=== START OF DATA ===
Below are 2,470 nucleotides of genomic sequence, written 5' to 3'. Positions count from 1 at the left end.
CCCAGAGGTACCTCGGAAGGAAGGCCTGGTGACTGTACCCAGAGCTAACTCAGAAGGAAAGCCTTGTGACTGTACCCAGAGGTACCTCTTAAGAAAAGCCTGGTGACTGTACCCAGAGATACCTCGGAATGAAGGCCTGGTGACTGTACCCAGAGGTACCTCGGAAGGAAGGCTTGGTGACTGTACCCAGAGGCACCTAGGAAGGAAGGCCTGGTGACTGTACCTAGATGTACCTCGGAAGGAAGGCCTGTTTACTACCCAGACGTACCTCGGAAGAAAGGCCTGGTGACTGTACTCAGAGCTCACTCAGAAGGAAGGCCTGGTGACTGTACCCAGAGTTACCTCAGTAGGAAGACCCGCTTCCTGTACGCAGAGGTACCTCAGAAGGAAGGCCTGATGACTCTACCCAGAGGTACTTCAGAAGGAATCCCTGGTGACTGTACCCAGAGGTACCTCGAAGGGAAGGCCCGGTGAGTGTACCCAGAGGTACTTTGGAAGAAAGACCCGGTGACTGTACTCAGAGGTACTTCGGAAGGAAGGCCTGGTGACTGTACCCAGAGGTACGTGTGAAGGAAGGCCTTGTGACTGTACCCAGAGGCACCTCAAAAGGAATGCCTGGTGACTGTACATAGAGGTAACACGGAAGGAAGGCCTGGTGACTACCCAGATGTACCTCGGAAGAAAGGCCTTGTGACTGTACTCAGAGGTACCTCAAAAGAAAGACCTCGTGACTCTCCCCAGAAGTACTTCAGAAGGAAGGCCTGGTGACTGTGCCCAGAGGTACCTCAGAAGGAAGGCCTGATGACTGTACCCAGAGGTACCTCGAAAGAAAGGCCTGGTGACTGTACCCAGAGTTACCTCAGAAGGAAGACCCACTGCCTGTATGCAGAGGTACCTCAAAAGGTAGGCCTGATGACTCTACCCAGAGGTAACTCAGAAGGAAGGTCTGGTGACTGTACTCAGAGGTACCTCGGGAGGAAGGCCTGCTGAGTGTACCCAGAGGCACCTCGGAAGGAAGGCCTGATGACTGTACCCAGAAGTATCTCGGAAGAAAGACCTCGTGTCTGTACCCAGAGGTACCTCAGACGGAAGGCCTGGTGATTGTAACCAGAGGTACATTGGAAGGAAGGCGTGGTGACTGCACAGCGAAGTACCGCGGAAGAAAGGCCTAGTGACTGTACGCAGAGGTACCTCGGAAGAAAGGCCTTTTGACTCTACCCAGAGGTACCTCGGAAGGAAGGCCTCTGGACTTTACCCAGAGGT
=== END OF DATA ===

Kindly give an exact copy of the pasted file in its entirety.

Below are 2,470 nucleotides of genomic sequence, written 5' to 3'. Positions count from 1 at the left end.
CCCAGAGGTACCTCGGAAGGAAGGCCTGGTGACTGTACCCAGAGCTAACTCAGAAGGAAAGCCTTGTGACTGTACCCAGAGGTACCTCTTAAGAAAAGCCTGGTGACTGTACCCAGAGATACCTCGGAATGAAGGCCTGGTGACTGTACCCAGAGGTACCTCGGAAGGAAGGCTTGGTGACTGTACCCAGAGGCACCTAGGAAGGAAGGCCTGGTGACTGTACCTAGATGTACCTCGGAAGGAAGGCCTGTTTACTACCCAGACGTACCTCGGAAGAAAGGCCTGGTGACTGTACTCAGAGCTCACTCAGAAGGAAGGCCTGGTGACTGTACCCAGAGTTACCTCAGTAGGAAGACCCGCTTCCTGTACGCAGAGGTACCTCAGAAGGAAGGCCTGATGACTCTACCCAGAGGTACTTCAGAAGGAATCCCTGGTGACTGTACCCAGAGGTACCTCGAAGGGAAGGCCCGGTGAGTGTACCCAGAGGTACTTTGGAAGAAAGACCCGGTGACTGTACTCAGAGGTACTTCGGAAGGAAGGCCTGGTGACTGTACCCAGAGGTACGTGTGAAGGAAGGCCTTGTGACTGTACCCAGAGGCACCTCAAAAGGAATGCCTGGTGACTGTACATAGAGGTAACACGGAAGGAAGGCCTGGTGACTACCCAGATGTACCTCGGAAGAAAGGCCTTGTGACTGTACTCAGAGGTACCTCAAAAGAAAGACCTCGTGACTCTCCCCAGAAGTACTTCAGAAGGAAGGCCTGGTGACTGTGCCCAGAGGTACCTCAGAAGGAAGGCCTGATGACTGTACCCAGAGGTACCTCGAAAGAAAGGCCTGGTGACTGTACCCAGAGTTACCTCAGAAGGAAGACCCACTGCCTGTATGCAGAGGTACCTCAAAAGGTAGGCCTGATGACTCTACCCAGAGGTAACTCAGAAGGAAGGTCTGGTGACTGTACTCAGAGGTACCTCGGGAGGAAGGCCTGCTGAGTGTACCCAGAGGCACCTCGGAAGGAAGGCCTGATGACTGTACCCAGAAGTATCTCGGAAGAAAGACCTCGTGTCTGTACCCAGAGGTACCTCAGACGGAAGGCCTGGTGATTGTAACCAGAGGTACATTGGAAGGAAGGCGTGGTGACTGCACAGCGAAGTACCGCGGAAGAAAGGCCTAGTGACTGTACGCAGAGGTACCTCGGAAGAAAGGCCTTTTGACTCTACCCAGAGGTACCTCGGAAGGAAGGCCTCTGGACTTTACCCAGAGGT